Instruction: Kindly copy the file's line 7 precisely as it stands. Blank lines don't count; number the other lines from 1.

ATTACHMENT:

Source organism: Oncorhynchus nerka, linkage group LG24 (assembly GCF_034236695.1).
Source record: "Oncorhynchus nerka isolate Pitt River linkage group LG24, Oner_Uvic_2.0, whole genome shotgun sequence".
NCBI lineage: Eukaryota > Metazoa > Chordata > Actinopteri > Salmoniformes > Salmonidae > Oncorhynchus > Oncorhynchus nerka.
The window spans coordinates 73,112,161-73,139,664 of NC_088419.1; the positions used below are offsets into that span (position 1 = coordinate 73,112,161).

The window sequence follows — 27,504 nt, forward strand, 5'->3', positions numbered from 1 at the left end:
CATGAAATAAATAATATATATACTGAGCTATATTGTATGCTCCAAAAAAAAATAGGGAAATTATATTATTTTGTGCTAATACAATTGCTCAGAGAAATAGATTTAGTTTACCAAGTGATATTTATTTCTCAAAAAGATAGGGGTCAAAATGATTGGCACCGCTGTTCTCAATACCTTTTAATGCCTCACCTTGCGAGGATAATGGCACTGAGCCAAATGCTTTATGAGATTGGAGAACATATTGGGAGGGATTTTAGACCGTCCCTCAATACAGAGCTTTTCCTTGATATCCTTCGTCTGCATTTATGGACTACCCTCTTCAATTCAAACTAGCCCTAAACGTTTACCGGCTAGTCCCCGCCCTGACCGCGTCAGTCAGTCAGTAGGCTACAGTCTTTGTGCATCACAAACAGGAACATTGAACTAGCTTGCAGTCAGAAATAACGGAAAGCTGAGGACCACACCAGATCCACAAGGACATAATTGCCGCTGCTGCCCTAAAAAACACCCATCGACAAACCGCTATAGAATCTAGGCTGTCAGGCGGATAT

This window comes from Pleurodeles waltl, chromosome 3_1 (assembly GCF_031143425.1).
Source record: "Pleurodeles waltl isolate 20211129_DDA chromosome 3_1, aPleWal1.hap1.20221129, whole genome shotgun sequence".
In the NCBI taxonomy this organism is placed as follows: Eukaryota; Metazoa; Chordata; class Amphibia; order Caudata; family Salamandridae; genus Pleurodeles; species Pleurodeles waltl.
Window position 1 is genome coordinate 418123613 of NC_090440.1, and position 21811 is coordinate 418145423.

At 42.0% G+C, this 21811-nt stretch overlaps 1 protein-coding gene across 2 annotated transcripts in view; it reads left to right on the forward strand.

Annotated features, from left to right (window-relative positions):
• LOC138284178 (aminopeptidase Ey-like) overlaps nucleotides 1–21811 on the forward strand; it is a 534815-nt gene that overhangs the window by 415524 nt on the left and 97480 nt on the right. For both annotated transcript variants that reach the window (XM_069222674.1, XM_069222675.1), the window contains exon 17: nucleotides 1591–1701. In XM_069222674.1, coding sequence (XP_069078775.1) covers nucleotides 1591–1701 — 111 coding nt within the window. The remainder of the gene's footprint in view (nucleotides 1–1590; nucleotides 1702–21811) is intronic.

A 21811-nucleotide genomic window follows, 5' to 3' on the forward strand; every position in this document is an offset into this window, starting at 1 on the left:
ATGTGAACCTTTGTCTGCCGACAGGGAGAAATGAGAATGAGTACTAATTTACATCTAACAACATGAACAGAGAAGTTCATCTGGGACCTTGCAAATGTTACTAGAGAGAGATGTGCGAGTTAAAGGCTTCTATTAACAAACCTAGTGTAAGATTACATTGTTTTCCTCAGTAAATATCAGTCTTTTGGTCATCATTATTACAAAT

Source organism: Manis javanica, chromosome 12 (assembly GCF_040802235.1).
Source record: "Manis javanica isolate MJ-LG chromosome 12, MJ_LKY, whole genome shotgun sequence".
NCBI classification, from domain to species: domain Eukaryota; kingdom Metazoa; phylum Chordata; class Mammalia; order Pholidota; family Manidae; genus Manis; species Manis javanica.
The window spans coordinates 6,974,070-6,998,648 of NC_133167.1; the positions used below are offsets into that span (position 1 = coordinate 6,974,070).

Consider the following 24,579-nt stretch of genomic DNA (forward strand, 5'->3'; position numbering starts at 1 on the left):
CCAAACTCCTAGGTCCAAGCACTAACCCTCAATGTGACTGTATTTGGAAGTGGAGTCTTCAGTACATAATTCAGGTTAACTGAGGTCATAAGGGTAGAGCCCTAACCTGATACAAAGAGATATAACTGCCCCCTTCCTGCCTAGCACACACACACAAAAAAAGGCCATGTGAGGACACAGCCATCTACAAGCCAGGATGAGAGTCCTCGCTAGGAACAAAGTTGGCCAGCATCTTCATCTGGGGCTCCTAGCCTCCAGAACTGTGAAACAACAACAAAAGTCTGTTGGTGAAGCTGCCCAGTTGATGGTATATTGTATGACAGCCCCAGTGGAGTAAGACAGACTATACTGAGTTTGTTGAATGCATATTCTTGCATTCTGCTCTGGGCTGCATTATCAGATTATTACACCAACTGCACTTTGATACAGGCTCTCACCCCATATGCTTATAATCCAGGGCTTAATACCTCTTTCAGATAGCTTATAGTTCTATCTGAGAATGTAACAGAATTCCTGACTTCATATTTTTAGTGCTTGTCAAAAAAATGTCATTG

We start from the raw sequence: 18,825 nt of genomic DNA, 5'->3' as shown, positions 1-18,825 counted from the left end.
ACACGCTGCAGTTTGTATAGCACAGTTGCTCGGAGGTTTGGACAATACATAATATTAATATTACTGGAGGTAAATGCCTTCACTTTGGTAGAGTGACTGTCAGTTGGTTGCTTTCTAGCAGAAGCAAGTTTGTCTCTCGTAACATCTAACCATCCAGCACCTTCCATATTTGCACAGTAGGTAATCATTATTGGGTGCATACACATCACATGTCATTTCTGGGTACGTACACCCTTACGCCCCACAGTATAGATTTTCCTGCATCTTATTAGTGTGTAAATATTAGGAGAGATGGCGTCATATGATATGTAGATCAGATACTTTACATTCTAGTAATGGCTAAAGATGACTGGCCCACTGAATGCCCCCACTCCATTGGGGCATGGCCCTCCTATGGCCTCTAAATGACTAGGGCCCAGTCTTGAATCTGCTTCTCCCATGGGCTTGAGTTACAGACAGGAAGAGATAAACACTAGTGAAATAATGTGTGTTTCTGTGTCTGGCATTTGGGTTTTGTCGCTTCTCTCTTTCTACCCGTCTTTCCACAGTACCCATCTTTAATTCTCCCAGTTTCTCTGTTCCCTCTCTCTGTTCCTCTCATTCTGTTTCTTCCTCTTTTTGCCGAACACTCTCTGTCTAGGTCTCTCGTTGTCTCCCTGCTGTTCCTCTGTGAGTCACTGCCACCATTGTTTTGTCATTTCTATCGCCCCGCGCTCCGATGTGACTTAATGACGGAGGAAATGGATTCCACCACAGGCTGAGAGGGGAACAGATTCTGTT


This window comes from Pleurodeles waltl, chromosome 3_1 (assembly GCF_031143425.1).